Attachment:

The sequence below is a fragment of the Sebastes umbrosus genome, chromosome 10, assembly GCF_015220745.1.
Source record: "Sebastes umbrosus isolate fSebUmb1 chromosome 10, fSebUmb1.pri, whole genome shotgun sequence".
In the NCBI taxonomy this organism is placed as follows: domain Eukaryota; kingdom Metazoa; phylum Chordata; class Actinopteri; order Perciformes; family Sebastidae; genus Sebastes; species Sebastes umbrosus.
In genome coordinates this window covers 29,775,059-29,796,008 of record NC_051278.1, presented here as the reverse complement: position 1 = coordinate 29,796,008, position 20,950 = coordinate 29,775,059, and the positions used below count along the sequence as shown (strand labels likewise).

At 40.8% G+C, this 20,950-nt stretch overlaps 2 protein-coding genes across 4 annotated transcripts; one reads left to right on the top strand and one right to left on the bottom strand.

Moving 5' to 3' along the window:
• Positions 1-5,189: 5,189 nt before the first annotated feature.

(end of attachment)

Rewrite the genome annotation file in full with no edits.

The sequence below is a fragment of the Sebastes umbrosus genome, chromosome 10, assembly GCF_015220745.1.
Source record: "Sebastes umbrosus isolate fSebUmb1 chromosome 10, fSebUmb1.pri, whole genome shotgun sequence".
In the NCBI taxonomy this organism is placed as follows: domain Eukaryota; kingdom Metazoa; phylum Chordata; class Actinopteri; order Perciformes; family Sebastidae; genus Sebastes; species Sebastes umbrosus.
In genome coordinates this window covers 29,775,059-29,796,008 of record NC_051278.1, presented here as the reverse complement: position 1 = coordinate 29,796,008, position 20,950 = coordinate 29,775,059, and the positions used below count along the sequence as shown (strand labels likewise).

At 40.8% G+C, this 20,950-nt stretch overlaps 2 protein-coding genes across 4 annotated transcripts; one reads left to right on the top strand and one right to left on the bottom strand.

Moving 5' to 3' along the window:
• Positions 1-5,189: 5,189 nt before the first annotated feature.